During March, NASA’s Curiosity came up and studied a peculiar rock formation. Nicknamed Mount Mercou, after a French mountain, the outcrop is estimated to be over 6 meters (about 20 feet) and shows layer upon layer of ancient sediment now turned into rock. An incredible geological find.
Mount Mercou is part of a region of Mount Sharp, which Curiosity is slowly climbing, known as the Clay Unit. The laborious rover is now heading for the sulfur-carrying unit. The current area is named after the characteristics of the French region around the city of Nontron, due to the discovery in the Martian soil of the mineral nontronite.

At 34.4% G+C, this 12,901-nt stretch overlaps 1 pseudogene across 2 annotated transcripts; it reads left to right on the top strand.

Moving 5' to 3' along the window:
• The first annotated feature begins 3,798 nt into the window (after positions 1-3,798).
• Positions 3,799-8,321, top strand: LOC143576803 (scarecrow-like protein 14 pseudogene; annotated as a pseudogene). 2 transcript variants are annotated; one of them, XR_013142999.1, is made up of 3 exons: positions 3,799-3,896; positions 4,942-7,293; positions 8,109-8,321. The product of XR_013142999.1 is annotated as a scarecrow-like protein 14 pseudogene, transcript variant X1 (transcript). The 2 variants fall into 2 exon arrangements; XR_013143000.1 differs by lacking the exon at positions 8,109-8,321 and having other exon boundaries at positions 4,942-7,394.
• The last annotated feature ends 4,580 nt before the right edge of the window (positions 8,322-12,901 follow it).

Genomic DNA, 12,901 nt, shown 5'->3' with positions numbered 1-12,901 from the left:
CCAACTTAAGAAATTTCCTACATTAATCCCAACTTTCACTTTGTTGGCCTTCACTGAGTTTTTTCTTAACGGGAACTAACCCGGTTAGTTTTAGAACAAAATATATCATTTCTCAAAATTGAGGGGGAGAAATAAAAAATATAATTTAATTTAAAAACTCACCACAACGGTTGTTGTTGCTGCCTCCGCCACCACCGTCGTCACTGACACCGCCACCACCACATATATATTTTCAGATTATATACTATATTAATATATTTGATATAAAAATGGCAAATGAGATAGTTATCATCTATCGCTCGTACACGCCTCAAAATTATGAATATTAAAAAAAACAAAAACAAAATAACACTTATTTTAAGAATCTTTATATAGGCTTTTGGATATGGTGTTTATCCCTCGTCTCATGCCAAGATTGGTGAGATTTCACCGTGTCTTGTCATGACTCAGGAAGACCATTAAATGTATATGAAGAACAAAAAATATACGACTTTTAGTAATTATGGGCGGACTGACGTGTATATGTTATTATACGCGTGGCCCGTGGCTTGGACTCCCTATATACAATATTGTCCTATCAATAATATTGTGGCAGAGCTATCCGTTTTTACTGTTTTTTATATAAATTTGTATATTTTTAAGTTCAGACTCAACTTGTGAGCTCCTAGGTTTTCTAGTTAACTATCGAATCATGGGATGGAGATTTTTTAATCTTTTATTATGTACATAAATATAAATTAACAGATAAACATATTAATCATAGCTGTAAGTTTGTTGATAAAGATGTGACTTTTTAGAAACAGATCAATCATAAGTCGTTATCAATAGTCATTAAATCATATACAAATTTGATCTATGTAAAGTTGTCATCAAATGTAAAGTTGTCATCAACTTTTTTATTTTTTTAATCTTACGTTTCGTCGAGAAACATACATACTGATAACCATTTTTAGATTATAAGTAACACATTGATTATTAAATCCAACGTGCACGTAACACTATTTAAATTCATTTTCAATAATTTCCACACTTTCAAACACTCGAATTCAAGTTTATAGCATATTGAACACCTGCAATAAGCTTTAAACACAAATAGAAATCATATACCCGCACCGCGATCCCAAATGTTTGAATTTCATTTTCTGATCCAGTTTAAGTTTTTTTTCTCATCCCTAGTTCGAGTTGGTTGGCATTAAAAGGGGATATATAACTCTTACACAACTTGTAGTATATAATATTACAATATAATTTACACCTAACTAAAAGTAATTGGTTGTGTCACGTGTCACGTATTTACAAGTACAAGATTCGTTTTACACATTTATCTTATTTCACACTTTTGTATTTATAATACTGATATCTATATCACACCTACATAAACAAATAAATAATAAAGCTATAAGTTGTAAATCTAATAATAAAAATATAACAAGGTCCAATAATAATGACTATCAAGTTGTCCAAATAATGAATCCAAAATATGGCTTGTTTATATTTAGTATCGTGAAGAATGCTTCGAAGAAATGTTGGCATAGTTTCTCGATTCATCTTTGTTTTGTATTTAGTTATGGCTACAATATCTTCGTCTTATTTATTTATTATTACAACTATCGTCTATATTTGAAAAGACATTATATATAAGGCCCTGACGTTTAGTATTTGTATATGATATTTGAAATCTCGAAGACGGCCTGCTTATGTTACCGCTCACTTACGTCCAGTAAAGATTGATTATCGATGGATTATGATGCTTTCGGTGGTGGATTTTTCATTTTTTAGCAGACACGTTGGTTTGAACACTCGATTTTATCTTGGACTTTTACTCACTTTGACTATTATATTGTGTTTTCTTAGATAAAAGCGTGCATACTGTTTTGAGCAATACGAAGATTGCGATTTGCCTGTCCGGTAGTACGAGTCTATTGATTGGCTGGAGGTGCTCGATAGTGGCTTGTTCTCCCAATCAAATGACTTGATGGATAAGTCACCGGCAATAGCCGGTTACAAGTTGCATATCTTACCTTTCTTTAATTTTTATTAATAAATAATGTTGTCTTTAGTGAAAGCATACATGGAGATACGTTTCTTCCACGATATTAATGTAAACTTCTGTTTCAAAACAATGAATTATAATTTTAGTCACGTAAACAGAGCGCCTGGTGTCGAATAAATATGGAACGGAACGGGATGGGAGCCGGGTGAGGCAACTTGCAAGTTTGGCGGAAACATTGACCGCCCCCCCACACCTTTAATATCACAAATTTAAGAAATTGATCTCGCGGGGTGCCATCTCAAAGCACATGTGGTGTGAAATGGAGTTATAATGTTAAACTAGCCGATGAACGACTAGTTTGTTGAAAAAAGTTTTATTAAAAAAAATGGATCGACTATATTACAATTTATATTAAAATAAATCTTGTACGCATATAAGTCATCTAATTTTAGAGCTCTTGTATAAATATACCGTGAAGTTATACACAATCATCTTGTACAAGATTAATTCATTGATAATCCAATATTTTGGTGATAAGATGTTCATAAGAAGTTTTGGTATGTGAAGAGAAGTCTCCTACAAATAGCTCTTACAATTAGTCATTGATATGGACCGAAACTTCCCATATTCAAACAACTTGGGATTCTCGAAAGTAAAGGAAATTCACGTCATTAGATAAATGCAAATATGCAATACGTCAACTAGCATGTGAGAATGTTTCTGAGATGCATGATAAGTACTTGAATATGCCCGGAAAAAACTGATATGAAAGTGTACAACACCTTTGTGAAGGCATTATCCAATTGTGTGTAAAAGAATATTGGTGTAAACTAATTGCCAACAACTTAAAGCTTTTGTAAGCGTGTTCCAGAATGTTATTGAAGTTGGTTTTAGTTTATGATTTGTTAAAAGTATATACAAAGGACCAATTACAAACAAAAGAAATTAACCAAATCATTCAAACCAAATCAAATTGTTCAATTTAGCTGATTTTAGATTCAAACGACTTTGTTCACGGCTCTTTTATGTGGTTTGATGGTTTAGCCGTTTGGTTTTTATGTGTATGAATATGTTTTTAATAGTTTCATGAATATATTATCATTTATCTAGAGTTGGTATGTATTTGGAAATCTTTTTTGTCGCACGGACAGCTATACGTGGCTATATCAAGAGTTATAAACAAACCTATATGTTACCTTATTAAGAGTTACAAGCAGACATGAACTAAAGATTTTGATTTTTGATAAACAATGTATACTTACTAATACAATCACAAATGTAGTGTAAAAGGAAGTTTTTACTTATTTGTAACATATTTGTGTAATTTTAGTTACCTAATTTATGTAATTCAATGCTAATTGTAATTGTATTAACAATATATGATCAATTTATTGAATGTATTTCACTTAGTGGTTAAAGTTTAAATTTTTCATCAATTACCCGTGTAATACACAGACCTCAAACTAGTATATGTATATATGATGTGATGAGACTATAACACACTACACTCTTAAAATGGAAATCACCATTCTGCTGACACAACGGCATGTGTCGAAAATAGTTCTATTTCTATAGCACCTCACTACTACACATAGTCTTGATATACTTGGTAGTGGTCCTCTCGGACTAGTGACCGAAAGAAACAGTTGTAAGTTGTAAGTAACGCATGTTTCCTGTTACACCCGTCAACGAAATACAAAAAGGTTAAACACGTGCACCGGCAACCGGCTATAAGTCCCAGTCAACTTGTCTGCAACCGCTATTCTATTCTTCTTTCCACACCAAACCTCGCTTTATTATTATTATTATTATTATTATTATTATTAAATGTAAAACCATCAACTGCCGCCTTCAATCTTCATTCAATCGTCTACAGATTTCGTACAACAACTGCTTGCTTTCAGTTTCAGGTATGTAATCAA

During this month, Curiosity made exciting science and also good photographs. He took two images of Mount Mercou from two different angles, allowing the construction of a stereoscopic 3D view, as well as one of his classic selfies.
The selfie is actually made up of 60 images taken by the Mars Hand Lens Imager (MAHLI) on the rover’s robotic arm on March 26, which was the 3070 sol (Martian Day) that Curiosity has spent on Mars.
The last few weeks have also delivered some incredible cloud images on Mars and new panoramas of the regions, and we can’t wait to see what Curiosity will find next.